Haza’el invaded from the north, and then marched down the Mediterranean Seacoast to Gath. Gath was at one time a Philistine city (one of the 5 city Philistine Pentapolis), but almost 200 years earlier David conquered it and it had remained under the control of Judah until Haza’el took it. Once he had subdued those areas he set his sights on Judah’s capital city, Yerushalayim. 

Y’ho’yada was dead, and Joash was on is own; his flawed character immediately surfaced. When news came to him that the army of Aram was on its way to his capital, he immediately turned to appeasement instead of beseeching the God of Israel for help. Instead of praying and sacrificing at the Temple, he looted it. He took every gold and silver item, every sacred object and furnishing, and sent them to Haza’el in order to buy him off. Yehoveh’s Temple was decimated by the King, but he got to keep his job and his sovereignty and apparently that’s all that mattered to him. Politicians don’t seem to have changed over the centuries, nor do they seem to vary significantly from culture to culture. In the end, it is usually about themselves and their personal agendas. This is why the Bible goes out of its way to congratulate the few kings of Israel and Judah who at times seem to put politics momentarily aside to do what is right for the nation and the people.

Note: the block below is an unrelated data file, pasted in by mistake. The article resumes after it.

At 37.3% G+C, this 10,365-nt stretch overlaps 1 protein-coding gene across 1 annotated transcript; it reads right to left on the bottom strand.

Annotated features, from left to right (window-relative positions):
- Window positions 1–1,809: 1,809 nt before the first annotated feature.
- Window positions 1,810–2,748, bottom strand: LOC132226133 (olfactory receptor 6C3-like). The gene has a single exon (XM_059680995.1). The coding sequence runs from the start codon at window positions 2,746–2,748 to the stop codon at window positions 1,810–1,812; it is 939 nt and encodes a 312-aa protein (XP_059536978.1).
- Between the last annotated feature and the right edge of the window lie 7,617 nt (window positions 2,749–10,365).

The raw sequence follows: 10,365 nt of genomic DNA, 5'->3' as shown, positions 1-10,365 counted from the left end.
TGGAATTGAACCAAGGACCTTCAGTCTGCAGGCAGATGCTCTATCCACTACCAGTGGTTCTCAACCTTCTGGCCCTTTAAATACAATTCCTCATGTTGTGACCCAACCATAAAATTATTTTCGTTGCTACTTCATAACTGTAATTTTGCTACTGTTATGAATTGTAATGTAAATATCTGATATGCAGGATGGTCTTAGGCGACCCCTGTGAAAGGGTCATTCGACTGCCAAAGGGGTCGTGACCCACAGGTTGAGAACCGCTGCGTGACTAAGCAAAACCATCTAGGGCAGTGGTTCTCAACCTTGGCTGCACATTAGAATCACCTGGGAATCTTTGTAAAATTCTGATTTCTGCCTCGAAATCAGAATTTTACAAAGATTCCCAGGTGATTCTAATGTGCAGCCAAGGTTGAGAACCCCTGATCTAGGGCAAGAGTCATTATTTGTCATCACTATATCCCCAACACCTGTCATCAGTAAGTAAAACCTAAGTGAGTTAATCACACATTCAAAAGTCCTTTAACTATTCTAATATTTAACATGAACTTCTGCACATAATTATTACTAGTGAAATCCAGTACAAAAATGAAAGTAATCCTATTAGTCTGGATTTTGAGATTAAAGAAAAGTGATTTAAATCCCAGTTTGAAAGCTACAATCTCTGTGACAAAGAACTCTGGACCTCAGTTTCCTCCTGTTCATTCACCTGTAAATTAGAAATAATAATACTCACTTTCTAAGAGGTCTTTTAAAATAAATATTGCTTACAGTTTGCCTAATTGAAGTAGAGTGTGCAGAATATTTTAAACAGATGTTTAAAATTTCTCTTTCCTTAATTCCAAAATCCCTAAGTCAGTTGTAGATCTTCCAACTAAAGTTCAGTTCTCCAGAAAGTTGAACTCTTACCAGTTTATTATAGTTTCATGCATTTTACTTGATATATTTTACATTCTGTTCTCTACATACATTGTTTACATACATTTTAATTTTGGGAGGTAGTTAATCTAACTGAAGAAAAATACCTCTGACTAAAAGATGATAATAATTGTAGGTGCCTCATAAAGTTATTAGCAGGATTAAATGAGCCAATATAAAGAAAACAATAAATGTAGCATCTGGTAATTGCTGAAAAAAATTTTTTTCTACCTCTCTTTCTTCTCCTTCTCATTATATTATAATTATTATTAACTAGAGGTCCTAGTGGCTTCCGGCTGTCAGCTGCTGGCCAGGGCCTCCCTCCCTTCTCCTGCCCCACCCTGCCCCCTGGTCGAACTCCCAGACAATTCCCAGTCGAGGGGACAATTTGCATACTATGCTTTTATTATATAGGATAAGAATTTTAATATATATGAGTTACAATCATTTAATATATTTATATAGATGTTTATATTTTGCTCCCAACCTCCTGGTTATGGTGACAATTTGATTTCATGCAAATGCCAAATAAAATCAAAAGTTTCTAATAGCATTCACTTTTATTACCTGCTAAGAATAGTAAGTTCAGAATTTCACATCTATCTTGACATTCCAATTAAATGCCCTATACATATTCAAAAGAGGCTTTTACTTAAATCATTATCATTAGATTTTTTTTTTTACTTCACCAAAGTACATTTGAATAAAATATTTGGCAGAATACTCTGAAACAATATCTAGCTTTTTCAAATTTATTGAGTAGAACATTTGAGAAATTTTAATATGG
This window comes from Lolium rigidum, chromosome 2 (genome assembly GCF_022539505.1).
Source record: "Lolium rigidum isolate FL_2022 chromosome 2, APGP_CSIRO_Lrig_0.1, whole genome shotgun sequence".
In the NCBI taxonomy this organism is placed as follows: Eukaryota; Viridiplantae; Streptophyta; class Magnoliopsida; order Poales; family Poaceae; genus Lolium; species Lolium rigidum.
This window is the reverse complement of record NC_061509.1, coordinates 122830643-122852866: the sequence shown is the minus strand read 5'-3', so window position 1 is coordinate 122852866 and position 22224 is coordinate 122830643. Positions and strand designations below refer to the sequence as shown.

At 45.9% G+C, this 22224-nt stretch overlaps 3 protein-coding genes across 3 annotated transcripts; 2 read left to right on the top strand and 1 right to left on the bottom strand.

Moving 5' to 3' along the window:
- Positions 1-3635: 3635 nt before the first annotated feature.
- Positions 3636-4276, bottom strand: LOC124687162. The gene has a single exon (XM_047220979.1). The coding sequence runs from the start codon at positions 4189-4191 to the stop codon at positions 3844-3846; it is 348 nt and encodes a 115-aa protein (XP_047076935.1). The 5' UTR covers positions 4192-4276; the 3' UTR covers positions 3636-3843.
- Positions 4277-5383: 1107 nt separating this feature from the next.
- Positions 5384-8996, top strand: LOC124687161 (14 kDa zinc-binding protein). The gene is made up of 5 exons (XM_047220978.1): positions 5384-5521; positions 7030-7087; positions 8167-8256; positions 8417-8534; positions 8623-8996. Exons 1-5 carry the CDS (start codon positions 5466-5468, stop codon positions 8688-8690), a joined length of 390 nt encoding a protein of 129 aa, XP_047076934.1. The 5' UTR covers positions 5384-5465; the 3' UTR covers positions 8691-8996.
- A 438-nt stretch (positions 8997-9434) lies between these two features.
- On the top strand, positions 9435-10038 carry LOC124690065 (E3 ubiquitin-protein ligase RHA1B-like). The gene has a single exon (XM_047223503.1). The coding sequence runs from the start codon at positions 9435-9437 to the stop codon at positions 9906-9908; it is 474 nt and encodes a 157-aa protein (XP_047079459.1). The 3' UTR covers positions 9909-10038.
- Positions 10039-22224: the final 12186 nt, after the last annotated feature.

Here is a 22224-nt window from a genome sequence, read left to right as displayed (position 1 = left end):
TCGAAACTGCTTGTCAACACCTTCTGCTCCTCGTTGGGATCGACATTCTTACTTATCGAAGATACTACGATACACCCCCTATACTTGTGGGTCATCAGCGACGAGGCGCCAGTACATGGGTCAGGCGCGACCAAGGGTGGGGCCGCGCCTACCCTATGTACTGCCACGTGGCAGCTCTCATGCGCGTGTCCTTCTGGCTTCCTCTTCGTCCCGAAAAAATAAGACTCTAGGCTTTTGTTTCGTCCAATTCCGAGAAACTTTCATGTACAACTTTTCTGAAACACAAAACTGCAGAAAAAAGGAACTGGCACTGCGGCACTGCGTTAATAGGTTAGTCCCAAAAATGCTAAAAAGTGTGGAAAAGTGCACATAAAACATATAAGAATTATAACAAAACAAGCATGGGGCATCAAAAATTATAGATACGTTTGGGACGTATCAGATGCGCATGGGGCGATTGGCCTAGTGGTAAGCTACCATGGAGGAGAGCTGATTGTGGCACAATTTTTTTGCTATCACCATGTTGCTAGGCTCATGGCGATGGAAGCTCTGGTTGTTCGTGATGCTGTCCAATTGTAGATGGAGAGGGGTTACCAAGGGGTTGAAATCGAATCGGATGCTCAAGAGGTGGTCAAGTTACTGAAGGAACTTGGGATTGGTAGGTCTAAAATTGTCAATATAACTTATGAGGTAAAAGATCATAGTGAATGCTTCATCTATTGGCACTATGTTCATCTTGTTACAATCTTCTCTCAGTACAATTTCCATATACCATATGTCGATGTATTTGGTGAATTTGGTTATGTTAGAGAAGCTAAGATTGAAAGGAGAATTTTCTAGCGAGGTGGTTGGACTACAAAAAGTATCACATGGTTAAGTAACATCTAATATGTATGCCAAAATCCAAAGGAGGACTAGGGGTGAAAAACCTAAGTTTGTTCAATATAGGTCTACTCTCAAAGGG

Interestingly, 2nd Kings 12 left out some important points that are recorded in 2nd Chronicles 24, starting at verse 17. It seems that upon the High Priest’s death, many leaders in Judah came to Joash, and fell at his feet, and begged him to abandon Solomon’s Temple and the worship of Yehoveh, in favor of rebuilding Ba’al’s Temple and worshipping him. Joash agreed.

But the Lord God in His mercy sent prophets to warn the people that they were headed for sure disaster by their decision to change gods. Zechariah, son of the deceased High Priest Jehoiada, stood before the people and chastised them and warned them what they were in for, and he was killed for his efforts. In fact, the passages make it clear that Joash was personally involved in having Zechariah executed.

And this is what led God to open the floodgates of punishment upon Judah; up to now Aram had been Israel’s problem. No more; now Haza’el marched upon Jerusalem due to Judah’s idolatry.

Verse 21 of 2nd Kings 12 says that Joash’s servants (meaning his own royal court) turned on him and assassinated him. The reasons are because he had led Judah into ruin, personally led the people into Ba’al worship, personally looted the Temple to avoid a fight with Aram, and personally executed God’s prophet Zechariah. Although he was buried in the City of David, 2nd Chronicles explains that he was denied the honor of being buried in the tombs of Judah’s kings.

His son Amatzyah took over the throne of Judah. We’ll read his story in 2nd Kings 13, next time.